Logic Talks Race and His Dense, Intense, 70-Minute Rap Opus 'Everybody'

Logic Talks Race and His Dense, Intense, 70-Minute Rap Opus 'Everybody'

"I didn't wanna make this album. I was scared to make this album, period."


Over the phone from Southern California, Logic, the 27-year-old MC who's released two Gold albums for Def Jam without a radio hit to speak of, reads a list of topics discussed on his third, Everybody: "mental health, domestic violence, mass shootings, drug abuse, racism, indigenous peoples, anxiety, depression, suicide, happiness, money, education, upper and middle and lower class, fear, hate, acceptance, fame, religion, childhood, individuality, peace, love and positivity."


Naturally, the album is a hefty, dense, immersive listening experience, a 70-minute concept opus told through different characters, featuring famous assists (Killer Mike, Alessia Cara, Black Thought, Chuck D, an unbilled appearance by J. Cole) and tied together with a surreal skits starring famed astrophysicist Neil deGrasse Tyson playing the role of God.

Logic, born Sir Robert Bryson Hall II, is an unusual major label rap star by any standard. Raised in poverty in Gaithersburg, Maryland, Logic is a proudly nerdy biracial kid whose signature stage flourish is solving a Rubik's Cube while rapping. His first two albums, 2014's Under Pressure and 2015's The Incredible True Story, each went Gold. Everybody, released on Friday, is likely to become his first Number One.

Rolling Stone talked to Logic about his heady album and his unlikely rise.

Did you go into Everybody with a concept or did it happen organically?
It just happened as I went. I didn't go into the album and say, This is what I was going to do with, for example, my own race. I didn't wanna make this album. I was scared to make this album, period. I looked at where we are in the world and realized that millions of people listen to my voice, and I do have a voice. When I released the first song which discusses my race ["Everybody"], a lot of people were like "Oh, he's pushing the whole biracial thing, he's pushing the whole biracial thing." Nobody would tell Q-Tip or Mos Def or Black Thought that they're pushing the whole black thing. This is who I am. And the crazy thing is in my entire professional career, on my albums, I have never touched that, and I've been scared to. So honestly, I had written the script for the album, and I knew I wanted it to be from other people's perspectives. But how could I write about other people's fears if I didn't have the courage to first address my own?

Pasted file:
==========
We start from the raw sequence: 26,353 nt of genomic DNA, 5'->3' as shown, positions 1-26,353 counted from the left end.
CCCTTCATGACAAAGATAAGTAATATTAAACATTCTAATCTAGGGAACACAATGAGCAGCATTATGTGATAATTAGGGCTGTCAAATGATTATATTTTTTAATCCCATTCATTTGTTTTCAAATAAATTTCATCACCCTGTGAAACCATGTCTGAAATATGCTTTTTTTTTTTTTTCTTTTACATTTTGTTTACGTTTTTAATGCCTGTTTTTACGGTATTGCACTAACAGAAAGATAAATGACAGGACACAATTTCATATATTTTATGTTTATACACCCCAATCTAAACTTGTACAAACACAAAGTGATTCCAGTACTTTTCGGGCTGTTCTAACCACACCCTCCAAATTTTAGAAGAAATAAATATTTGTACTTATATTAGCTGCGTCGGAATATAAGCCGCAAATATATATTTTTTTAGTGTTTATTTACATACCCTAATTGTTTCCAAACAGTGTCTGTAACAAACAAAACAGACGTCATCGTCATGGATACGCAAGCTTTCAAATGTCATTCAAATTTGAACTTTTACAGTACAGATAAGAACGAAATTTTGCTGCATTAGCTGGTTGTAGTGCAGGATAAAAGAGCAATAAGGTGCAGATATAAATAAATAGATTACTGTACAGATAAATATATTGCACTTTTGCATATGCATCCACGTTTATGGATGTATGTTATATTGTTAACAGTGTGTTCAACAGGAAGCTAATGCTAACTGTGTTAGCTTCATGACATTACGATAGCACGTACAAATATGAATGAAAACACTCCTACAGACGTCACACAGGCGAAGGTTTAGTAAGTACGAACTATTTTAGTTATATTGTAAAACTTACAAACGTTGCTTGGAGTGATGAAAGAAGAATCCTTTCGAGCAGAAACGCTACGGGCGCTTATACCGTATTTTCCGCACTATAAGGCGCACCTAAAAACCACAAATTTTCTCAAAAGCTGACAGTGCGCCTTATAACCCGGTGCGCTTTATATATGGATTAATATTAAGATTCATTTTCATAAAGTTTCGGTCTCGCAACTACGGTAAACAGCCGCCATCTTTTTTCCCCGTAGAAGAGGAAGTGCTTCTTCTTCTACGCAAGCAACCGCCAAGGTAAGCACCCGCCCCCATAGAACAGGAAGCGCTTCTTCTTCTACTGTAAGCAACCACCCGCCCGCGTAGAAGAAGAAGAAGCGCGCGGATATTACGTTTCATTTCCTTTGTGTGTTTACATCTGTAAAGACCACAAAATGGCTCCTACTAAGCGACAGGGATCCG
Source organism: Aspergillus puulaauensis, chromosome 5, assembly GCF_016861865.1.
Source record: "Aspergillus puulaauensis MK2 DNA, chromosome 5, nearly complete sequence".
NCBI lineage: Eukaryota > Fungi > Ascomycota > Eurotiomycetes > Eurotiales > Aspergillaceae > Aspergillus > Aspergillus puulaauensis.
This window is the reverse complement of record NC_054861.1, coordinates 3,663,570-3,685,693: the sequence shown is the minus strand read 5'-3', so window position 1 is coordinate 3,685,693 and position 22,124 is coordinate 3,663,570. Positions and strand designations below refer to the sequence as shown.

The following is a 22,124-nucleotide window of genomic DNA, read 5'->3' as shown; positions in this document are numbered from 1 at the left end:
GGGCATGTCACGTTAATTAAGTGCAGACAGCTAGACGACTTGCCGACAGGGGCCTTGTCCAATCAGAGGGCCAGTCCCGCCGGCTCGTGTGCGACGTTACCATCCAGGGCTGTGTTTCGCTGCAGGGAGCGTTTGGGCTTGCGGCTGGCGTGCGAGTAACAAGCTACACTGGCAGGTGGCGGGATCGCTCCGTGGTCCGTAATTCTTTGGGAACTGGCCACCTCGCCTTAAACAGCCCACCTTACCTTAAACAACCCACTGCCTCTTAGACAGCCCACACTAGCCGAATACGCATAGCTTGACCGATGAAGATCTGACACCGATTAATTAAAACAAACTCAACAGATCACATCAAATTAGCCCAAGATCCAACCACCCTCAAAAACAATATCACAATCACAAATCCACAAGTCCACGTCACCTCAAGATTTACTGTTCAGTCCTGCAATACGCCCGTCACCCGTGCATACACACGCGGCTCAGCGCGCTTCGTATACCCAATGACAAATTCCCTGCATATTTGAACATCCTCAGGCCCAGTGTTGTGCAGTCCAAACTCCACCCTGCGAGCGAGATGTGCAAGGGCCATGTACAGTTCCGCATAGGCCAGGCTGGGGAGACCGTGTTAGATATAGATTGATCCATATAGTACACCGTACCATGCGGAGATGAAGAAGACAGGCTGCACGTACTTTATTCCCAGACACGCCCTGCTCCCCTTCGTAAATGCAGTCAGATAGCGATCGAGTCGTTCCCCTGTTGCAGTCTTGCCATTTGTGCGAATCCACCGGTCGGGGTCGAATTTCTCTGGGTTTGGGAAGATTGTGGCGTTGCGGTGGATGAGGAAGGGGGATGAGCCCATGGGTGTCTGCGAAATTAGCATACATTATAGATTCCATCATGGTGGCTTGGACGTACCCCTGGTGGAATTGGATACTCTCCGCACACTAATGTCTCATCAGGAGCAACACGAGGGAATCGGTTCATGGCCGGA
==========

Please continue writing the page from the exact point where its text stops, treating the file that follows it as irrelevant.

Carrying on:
So you scripted the dialogue for the interludes before you made the songs?
Yeah. I did have "Everybody" first, and I also did have "Hallelujah." But at the time those ... weren't even the full songs. It wasn't until I realized I was gonna move forward with the script, and then especially once I was able to get Neil deGrasse Tyson to voice God, I knew how impactful it would be. That's when I began to write the script. And as I wrote the script, that's when I truly found inspiration for what I wanted the subject matter of all the songs to be.

Religion is one of the main themes on the album. Some of it's overtly Biblical, some of it is irreverent like the Neil deGrasse Tyson guest spot. Did the gospel elements on the album come from any kind of personal church background or was it more of a musical choice?
I think for me, that was just sonics. Gospel music's beautiful music, y'know, choirs and soul and all that. And that's a part of my childhood, a hundred percent, but it didn't come from that place. "Confess" is rapped from the perspective of a man who's broken into a church at night. So that's why it has that Chicago house four-on-the-floor gospel vibe with it, to drive the concept sonically as well. I guess the best way I'd refer to it is as a sci-fi take on religion. It's not about religion, it's not about race. It's about people, it's about humanity and society.

I remember, at the height of the Black Lives Matter movement – not that it's dwindled any, it's still a very serious thing – but there were people on Twitter who were like, "Why aren't you hashtagging Black Lives Matter, what are you not black or something, you're not black enough?" They're makin' me feel like shit, and I'm the kind of person who's like, "No, I'm just not gonna start tweeting about things I'm not necessarily educated on." And I don't mean Black Lives Matter, what I'm talking about are the deaths and shootings, there are so many shootings, I can't even keep up anymore. And when people were attacking me, I was like, y'know what? Fuck that! I'm not gonna tweet this shit, I'm gonna go make an album about it.

I just thought it was really funny, because for me, it's not about what I believe in. Am I religious? No. Do I believe in God or in energy? Yeah, sure, whatever, that's my personal belief, but I'm not here to push that on anybody else. That's why I got an atheist to play God, you know what I mean? If [deGrasse Tyson] doesn't believe in God, why would he play the role of God? Because it's not about religion, it's about helping others, and it's about just getting them to just open their mind, and that's it.

Via @RollingStone



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